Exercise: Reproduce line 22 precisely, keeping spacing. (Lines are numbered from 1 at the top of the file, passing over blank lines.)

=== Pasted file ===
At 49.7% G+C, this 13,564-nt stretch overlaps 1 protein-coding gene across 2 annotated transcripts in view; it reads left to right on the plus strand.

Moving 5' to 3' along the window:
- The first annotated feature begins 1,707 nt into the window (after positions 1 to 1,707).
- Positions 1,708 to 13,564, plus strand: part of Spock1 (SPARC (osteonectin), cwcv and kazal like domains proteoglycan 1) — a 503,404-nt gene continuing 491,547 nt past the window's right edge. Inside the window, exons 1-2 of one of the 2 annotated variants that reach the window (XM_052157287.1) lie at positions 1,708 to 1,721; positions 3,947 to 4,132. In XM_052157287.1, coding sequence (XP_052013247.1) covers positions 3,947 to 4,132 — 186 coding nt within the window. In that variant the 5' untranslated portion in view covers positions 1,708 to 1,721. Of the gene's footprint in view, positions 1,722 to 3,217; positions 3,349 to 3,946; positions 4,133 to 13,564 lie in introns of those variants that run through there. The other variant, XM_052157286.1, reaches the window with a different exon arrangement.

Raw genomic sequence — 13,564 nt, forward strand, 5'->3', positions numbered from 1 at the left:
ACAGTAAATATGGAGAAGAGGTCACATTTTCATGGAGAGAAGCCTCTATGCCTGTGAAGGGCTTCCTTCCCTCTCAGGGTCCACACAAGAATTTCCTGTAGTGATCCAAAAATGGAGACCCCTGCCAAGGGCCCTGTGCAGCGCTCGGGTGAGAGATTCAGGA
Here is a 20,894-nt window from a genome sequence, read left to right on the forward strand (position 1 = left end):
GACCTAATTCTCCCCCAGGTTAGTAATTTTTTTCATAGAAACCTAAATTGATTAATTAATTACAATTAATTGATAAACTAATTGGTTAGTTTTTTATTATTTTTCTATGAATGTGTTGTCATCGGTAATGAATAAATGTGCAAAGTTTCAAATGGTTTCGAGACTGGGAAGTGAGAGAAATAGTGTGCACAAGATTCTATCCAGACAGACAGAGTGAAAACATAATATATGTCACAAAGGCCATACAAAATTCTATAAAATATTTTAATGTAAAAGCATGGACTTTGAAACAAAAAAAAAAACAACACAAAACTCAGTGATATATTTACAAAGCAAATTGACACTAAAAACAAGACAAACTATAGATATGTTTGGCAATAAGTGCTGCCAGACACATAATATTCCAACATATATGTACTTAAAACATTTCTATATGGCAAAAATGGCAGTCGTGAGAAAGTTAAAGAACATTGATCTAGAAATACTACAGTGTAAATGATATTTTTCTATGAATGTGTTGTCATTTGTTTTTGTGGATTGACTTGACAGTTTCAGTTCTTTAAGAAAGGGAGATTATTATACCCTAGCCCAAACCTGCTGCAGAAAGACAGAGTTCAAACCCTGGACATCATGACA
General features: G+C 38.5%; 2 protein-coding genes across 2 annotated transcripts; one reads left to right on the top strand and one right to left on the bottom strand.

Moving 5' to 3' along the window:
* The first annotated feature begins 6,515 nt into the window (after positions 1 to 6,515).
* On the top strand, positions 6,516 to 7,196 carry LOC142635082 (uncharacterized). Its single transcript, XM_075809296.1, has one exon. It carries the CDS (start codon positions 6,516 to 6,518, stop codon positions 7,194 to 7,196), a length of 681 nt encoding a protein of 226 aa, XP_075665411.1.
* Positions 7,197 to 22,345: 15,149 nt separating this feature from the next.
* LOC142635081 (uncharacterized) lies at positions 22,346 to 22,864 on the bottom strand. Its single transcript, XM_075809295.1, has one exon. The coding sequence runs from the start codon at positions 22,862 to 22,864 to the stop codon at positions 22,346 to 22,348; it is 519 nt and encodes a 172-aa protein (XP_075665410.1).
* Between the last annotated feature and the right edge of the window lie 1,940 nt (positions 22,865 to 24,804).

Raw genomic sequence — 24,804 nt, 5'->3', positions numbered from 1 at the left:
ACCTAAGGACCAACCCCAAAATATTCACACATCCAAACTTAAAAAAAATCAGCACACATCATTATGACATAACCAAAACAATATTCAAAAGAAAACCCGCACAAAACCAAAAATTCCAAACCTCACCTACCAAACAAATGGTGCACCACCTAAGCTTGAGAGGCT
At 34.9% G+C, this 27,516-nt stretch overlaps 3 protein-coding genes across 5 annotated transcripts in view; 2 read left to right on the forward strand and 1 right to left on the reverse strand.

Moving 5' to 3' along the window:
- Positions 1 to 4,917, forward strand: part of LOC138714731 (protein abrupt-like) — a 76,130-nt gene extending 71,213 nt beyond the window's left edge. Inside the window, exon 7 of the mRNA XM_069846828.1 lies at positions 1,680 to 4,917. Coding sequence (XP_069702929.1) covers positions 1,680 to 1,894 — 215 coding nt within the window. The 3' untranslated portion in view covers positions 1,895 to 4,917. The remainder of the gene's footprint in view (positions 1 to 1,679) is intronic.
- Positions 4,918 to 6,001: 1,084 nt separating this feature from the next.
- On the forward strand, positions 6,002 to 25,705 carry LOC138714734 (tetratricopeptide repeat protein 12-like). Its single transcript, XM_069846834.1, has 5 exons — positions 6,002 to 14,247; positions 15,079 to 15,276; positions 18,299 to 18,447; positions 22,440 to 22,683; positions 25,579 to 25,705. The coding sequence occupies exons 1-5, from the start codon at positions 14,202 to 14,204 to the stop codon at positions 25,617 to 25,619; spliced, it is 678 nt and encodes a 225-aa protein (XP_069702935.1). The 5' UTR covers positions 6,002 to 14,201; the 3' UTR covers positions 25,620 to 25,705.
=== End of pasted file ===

- On the forward strand, positions 6,002 to 25,705 carry LOC138714734 (tetratricopeptide repeat protein 12-like). Its single transcript, XM_069846834.1, has 5 exons — positions 6,002 to 14,247; positions 15,079 to 15,276; positions 18,299 to 18,447; positions 22,440 to 22,683; positions 25,579 to 25,705. The coding sequence occupies exons 1-5, from the start codon at positions 14,202 to 14,204 to the stop codon at positions 25,617 to 25,619; spliced, it is 678 nt and encodes a 225-aa protein (XP_069702935.1). The 5' UTR covers positions 6,002 to 14,201; the 3' UTR covers positions 25,620 to 25,705.